Executing a build

Once you have updated the application configuration, builds can be performed using ng build as was previously done. Depending on the choice of builder migration, some of the command line options may be different. If the build command is contained in any npm or other scripts, ensure they are reviewed and updated. For applications that have migrated to the application builder and that use SSR and/or prererending, you also may be able to remove extra ng run commands from scripts now that ng build has integrated SSR support.

ng build

Starting the development server

The development server will automatically detect the new build system and use it to build the application. To start the development server no changes are necessary to the dev-server builder configuration or command line.

ng serve

You can continue to use the command line options you have used in the past with the development server.

Hot module replacement

JavaScript-based hot module replacement (HMR) is currently not supported. However, global stylesheet (styles build option) HMR is available and enabled by default. Angular focused HMR capabilities are currently planned and will be introduced in a future version.

Unimplemented options and behavior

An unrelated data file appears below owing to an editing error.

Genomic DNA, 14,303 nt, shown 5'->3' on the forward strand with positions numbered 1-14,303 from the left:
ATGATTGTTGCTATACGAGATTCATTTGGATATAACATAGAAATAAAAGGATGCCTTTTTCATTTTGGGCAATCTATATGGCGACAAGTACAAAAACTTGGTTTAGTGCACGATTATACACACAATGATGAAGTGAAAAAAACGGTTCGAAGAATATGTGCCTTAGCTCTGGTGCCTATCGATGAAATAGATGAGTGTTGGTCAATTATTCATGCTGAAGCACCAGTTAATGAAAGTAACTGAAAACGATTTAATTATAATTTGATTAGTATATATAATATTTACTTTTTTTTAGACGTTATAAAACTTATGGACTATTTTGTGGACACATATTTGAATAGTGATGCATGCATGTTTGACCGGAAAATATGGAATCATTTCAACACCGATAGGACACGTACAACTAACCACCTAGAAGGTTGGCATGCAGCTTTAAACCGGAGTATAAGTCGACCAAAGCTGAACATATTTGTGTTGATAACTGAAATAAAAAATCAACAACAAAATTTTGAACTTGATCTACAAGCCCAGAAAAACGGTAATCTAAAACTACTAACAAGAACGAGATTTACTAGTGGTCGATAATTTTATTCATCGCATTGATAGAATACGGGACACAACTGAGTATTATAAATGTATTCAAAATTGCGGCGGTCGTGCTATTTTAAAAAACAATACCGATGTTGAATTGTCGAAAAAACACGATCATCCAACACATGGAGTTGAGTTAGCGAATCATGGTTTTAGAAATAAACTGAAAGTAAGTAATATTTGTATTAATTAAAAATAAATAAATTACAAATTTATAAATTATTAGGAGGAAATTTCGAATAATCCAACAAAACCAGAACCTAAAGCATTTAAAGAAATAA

Several build options are not yet implemented but will be added in the future as the build system moves towards a stable status. If your application uses these options, you can still try out the build system without removing them. Warnings will be issued for any unimplemented options but they will otherwise be ignored. However, if your application relies on any of these options to function, you may want to wait to try.

ESM default imports vs. namespace imports

TypeScript by default allows default exports to be imported as namespace imports and then used in call expressions. This is unfortunately a divergence from the ECMAScript specification. The underlying bundler (esbuild) within the new build system expects ESM code that conforms to the specification. The build system will now generate a warning if your application uses an incorrect type of import of a package. However, to allow TypeScript to accept the correct usage, a TypeScript option must be enabled within the application's tsconfig file. When enabled, the esModuleInterop option provides better alignment with the ECMAScript specification and is also recommended by the TypeScript team. Once enabled, you can update package imports where applicable to an ECMAScript conformant form.

Using the moment package as an example, the following application code will cause runtime errors:

import * as moment from 'moment';

The build will generate a warning to notify you that there is a potential problem. The warning will be similar to:

▲ [WARNING] Calling "moment" will crash at run-time because it's an import namespace object, not a function [call-import-namespace]